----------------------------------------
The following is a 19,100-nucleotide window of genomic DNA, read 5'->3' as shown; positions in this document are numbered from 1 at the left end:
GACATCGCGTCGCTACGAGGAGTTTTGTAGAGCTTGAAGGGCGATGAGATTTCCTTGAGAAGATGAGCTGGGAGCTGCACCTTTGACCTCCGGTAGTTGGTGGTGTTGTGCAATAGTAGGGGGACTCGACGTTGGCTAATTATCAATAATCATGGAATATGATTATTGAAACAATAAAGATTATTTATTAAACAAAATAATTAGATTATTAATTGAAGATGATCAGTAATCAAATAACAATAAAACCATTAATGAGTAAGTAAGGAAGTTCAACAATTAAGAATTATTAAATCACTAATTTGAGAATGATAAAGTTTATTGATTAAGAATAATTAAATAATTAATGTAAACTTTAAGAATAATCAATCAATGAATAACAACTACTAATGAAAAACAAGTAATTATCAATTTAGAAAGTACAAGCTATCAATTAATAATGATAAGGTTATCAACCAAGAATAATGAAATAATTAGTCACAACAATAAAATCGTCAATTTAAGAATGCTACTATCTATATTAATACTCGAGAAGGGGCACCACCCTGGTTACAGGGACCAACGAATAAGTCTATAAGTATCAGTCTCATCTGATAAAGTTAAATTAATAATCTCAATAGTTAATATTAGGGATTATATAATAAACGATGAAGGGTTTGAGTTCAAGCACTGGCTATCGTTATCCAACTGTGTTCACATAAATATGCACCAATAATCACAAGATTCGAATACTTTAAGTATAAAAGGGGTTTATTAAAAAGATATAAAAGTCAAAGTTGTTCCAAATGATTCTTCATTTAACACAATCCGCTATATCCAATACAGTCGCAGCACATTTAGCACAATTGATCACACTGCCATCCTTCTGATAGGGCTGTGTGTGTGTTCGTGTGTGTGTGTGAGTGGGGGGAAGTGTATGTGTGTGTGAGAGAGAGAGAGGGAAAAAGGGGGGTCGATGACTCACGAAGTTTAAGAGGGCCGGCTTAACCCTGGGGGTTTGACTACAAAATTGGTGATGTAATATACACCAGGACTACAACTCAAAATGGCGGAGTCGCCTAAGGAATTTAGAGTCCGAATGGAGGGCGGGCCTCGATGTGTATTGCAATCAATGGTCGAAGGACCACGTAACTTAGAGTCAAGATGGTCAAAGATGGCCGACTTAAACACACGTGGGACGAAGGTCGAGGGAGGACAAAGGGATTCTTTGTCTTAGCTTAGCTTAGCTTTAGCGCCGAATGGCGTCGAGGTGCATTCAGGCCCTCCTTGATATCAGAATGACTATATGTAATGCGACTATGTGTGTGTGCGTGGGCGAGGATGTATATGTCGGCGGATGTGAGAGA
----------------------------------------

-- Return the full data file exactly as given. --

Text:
The following is a 19,100-nucleotide window of genomic DNA, read 5'->3' as shown; positions in this document are numbered from 1 at the left end:
GACATCGCGTCGCTACGAGGAGTTTTGTAGAGCTTGAAGGGCGATGAGATTTCCTTGAGAAGATGAGCTGGGAGCTGCACCTTTGACCTCCGGTAGTTGGTGGTGTTGTGCAATAGTAGGGGGACTCGACGTTGGCTAATTATCAATAATCATGGAATATGATTATTGAAACAATAAAGATTATTTATTAAACAAAATAATTAGATTATTAATTGAAGATGATCAGTAATCAAATAACAATAAAACCATTAATGAGTAAGTAAGGAAGTTCAACAATTAAGAATTATTAAATCACTAATTTGAGAATGATAAAGTTTATTGATTAAGAATAATTAAATAATTAATGTAAACTTTAAGAATAATCAATCAATGAATAACAACTACTAATGAAAAACAAGTAATTATCAATTTAGAAAGTACAAGCTATCAATTAATAATGATAAGGTTATCAACCAAGAATAATGAAATAATTAGTCACAACAATAAAATCGTCAATTTAAGAATGCTACTATCTATATTAATACTCGAGAAGGGGCACCACCCTGGTTACAGGGACCAACGAATAAGTCTATAAGTATCAGTCTCATCTGATAAAGTTAAATTAATAATCTCAATAGTTAATATTAGGGATTATATAATAAACGATGAAGGGTTTGAGTTCAAGCACTGGCTATCGTTATCCAACTGTGTTCACATAAATATGCACCAATAATCACAAGATTCGAATACTTTAAGTATAAAAGGGGTTTATTAAAAAGATATAAAAGTCAAAGTTGTTCCAAATGATTCTTCATTTAACACAATCCGCTATATCCAATACAGTCGCAGCACATTTAGCACAATTGATCACACTGCCATCCTTCTGATAGGGCTGTGTGTGTGTTCGTGTGTGTGTGTGAGTGGGGGGAAGTGTATGTGTGTGTGAGAGAGAGAGAGGGAAAAAGGGGGGTCGATGACTCACGAAGTTTAAGAGGGCCGGCTTAACCCTGGGGGTTTGACTACAAAATTGGTGATGTAATATACACCAGGACTACAACTCAAAATGGCGGAGTCGCCTAAGGAATTTAGAGTCCGAATGGAGGGCGGGCCTCGATGTGTATTGCAATCAATGGTCGAAGGACCACGTAACTTAGAGTCAAGATGGTCAAAGATGGCCGACTTAAACACACGTGGGACGAAGGTCGAGGGAGGACAAAGGGATTCTTTGTCTTAGCTTAGCTTAGCTTTAGCGCCGAATGGCGTCGAGGTGCATTCAGGCCCTCCTTGATATCAGAATGACTATATGTAATGCGACTATGTGTGTGTGCGTGGGCGAGGATGTATATGTCGGCGGATGTGAGAGA